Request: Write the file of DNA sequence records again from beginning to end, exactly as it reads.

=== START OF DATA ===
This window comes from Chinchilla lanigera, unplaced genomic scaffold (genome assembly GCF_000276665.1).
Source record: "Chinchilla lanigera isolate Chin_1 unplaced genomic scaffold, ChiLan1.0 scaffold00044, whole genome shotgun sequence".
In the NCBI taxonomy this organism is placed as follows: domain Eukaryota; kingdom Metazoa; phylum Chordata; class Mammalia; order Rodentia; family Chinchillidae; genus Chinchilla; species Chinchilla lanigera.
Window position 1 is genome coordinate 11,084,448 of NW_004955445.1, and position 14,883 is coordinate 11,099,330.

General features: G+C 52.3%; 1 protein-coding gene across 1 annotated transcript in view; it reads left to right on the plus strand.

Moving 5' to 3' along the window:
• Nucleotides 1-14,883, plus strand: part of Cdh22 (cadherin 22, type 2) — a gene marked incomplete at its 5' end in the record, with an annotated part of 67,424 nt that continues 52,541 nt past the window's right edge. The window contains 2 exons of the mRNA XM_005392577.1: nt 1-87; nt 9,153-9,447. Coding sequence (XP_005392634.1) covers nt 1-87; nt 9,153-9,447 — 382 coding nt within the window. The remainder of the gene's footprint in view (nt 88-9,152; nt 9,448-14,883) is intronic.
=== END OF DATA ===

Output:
This window comes from Chinchilla lanigera, unplaced genomic scaffold (genome assembly GCF_000276665.1).
Source record: "Chinchilla lanigera isolate Chin_1 unplaced genomic scaffold, ChiLan1.0 scaffold00044, whole genome shotgun sequence".
In the NCBI taxonomy this organism is placed as follows: domain Eukaryota; kingdom Metazoa; phylum Chordata; class Mammalia; order Rodentia; family Chinchillidae; genus Chinchilla; species Chinchilla lanigera.
Window position 1 is genome coordinate 11,084,448 of NW_004955445.1, and position 14,883 is coordinate 11,099,330.

General features: G+C 52.3%; 1 protein-coding gene across 1 annotated transcript in view; it reads left to right on the plus strand.

Moving 5' to 3' along the window:
• Nucleotides 1-14,883, plus strand: part of Cdh22 (cadherin 22, type 2) — a gene marked incomplete at its 5' end in the record, with an annotated part of 67,424 nt that continues 52,541 nt past the window's right edge. The window contains 2 exons of the mRNA XM_005392577.1: nt 1-87; nt 9,153-9,447. Coding sequence (XP_005392634.1) covers nt 1-87; nt 9,153-9,447 — 382 coding nt within the window. The remainder of the gene's footprint in view (nt 88-9,152; nt 9,448-14,883) is intronic.